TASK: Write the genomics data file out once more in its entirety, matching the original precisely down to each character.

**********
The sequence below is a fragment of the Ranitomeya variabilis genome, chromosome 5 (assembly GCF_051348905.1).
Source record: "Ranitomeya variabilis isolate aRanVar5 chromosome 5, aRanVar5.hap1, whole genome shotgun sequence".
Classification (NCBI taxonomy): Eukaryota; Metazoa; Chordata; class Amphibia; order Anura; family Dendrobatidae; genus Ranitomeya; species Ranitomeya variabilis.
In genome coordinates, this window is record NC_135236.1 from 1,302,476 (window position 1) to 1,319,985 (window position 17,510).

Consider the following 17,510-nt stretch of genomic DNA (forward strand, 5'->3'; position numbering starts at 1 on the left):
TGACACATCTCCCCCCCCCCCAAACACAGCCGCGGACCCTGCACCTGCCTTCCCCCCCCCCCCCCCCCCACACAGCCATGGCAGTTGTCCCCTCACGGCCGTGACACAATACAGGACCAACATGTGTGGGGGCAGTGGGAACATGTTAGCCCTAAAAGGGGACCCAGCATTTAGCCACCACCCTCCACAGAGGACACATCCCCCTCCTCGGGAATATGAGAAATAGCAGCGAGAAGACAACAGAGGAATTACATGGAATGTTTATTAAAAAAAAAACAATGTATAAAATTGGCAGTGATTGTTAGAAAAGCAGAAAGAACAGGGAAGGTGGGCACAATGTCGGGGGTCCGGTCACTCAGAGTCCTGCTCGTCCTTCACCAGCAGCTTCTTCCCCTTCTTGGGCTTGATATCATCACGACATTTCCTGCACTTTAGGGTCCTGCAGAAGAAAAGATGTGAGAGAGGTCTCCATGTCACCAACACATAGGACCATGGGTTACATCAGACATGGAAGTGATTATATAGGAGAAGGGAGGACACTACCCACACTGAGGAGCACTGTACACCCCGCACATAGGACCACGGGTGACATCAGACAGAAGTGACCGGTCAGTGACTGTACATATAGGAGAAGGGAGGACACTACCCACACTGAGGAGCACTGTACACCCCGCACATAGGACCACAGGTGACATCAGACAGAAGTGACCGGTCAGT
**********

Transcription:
The sequence below is a fragment of the Ranitomeya variabilis genome, chromosome 5 (assembly GCF_051348905.1).
Source record: "Ranitomeya variabilis isolate aRanVar5 chromosome 5, aRanVar5.hap1, whole genome shotgun sequence".
Classification (NCBI taxonomy): Eukaryota; Metazoa; Chordata; class Amphibia; order Anura; family Dendrobatidae; genus Ranitomeya; species Ranitomeya variabilis.
In genome coordinates, this window is record NC_135236.1 from 1,302,476 (window position 1) to 1,319,985 (window position 17,510).

Consider the following 17,510-nt stretch of genomic DNA (forward strand, 5'->3'; position numbering starts at 1 on the left):
TGACACATCTCCCCCCCCCCCAAACACAGCCGCGGACCCTGCACCTGCCTTCCCCCCCCCCCCCCCCCCACACAGCCATGGCAGTTGTCCCCTCACGGCCGTGACACAATACAGGACCAACATGTGTGGGGGCAGTGGGAACATGTTAGCCCTAAAAGGGGACCCAGCATTTAGCCACCACCCTCCACAGAGGACACATCCCCCTCCTCGGGAATATGAGAAATAGCAGCGAGAAGACAACAGAGGAATTACATGGAATGTTTATTAAAAAAAAAACAATGTATAAAATTGGCAGTGATTGTTAGAAAAGCAGAAAGAACAGGGAAGGTGGGCACAATGTCGGGGGTCCGGTCACTCAGAGTCCTGCTCGTCCTTCACCAGCAGCTTCTTCCCCTTCTTGGGCTTGATATCATCACGACATTTCCTGCACTTTAGGGTCCTGCAGAAGAAAAGATGTGAGAGAGGTCTCCATGTCACCAACACATAGGACCATGGGTTACATCAGACATGGAAGTGATTATATAGGAGAAGGGAGGACACTACCCACACTGAGGAGCACTGTACACCCCGCACATAGGACCACGGGTGACATCAGACAGAAGTGACCGGTCAGTGACTGTACATATAGGAGAAGGGAGGACACTACCCACACTGAGGAGCACTGTACACCCCGCACATAGGACCACAGGTGACATCAGACAGAAGTGACCGGTCAGT